Jackson County, Ore. — Jackson County emergency responders celebrated the launch of the PulsePoint app Wednesday morning.
The county’s been working for years to bring the life-saving app to the community. It’s something they’re hoping not only helps EMS crews, but save lives as well.
More than 25% of 911 calls are for EMS. Hundreds of which are for heart-related problems and sudden cardiac arrest.
“When somebody dials 911, depending on where the call is in relation to our fire engine, it’s going to take anywhere from 3-10 minutes,” said Captain Nathan Smith, Fire District 3.
There is approximately seven minutes of oxygen running through the blood stream.
“If somebody is able to compress that patient, continue to circulate that blood, and profuse the brain and the heart – it increases that patient’s odds of surviving cardiac arrest,” Captain Smith said.
Which is why for the past five years, Jackson County emergency responders have been working to bring PulsePoint app to the area. The app has the ability to notify you about local emergencies in the area, including medical emergencies that could require someone to perform CPR or use an AED.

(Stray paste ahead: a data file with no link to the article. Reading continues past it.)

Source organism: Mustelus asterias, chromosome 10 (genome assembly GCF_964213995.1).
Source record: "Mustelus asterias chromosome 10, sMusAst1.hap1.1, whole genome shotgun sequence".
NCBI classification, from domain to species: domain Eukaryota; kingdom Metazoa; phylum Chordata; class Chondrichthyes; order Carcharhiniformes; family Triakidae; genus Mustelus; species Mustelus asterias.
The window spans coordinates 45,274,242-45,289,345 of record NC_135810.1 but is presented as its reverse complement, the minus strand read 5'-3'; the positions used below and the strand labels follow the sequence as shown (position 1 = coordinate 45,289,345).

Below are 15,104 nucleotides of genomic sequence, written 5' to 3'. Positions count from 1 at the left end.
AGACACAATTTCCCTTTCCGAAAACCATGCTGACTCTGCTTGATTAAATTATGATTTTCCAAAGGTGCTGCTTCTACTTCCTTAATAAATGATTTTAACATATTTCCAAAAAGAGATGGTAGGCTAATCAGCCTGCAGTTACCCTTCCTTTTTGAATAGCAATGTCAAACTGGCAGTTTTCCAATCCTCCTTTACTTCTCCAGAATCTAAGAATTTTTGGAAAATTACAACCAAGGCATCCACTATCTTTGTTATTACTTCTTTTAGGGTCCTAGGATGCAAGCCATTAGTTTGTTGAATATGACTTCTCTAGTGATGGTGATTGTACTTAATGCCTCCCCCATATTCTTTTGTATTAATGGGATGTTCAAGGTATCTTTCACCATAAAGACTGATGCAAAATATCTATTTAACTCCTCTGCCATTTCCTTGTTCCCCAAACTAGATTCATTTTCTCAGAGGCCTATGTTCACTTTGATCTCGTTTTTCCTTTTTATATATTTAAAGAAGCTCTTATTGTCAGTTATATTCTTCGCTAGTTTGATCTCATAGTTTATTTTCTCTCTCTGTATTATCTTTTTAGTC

“If somebody doesn’t intervene, that person doesn’t make it,” said Daniel Gugliotta.
Gugliotta is a survivor of a sudden cardiac arrest three years ago. Now, he’s using his experience to encourage others to take initiative.
“I want people to get involves in this. Download the app, get involved, become CPR-certified so that you can intervene and save somebody’s life,” Gugliotta said.
Emergency responders said this technological generation opens doors to resources regular civilians never had before.
“In this day and age, it’s not a matter of having to go to and schedule certified heart association training courses. There’s so many resources available for the general public to confidently learn how to compress somebody’s chest,” Captain Smith said.
One of those resources is even in the PulsePoint app. The app has simple guidelines on how to perform CPR and how to use an AED. If you have a smartphone, you can download the app by searching “PulsePoint” in the app store. The app is free, and EMS encourages everyone to have it.
In an effort to maximize the list of reported AED’s in the area on the PulsePoint app, local EMS groups are hosting a scavenger hunt through the month of February. To participate, you need to register online. Then, search Jackson County for AED’s and document it.
The team or individual that identifies the most AED’s will receive a grand-prize of $10,000. Second place receives $3,000 and third place receives $750. There are also 20 $50-prizes available to those who can be the first to locate the 20 “Golden AED’s.”
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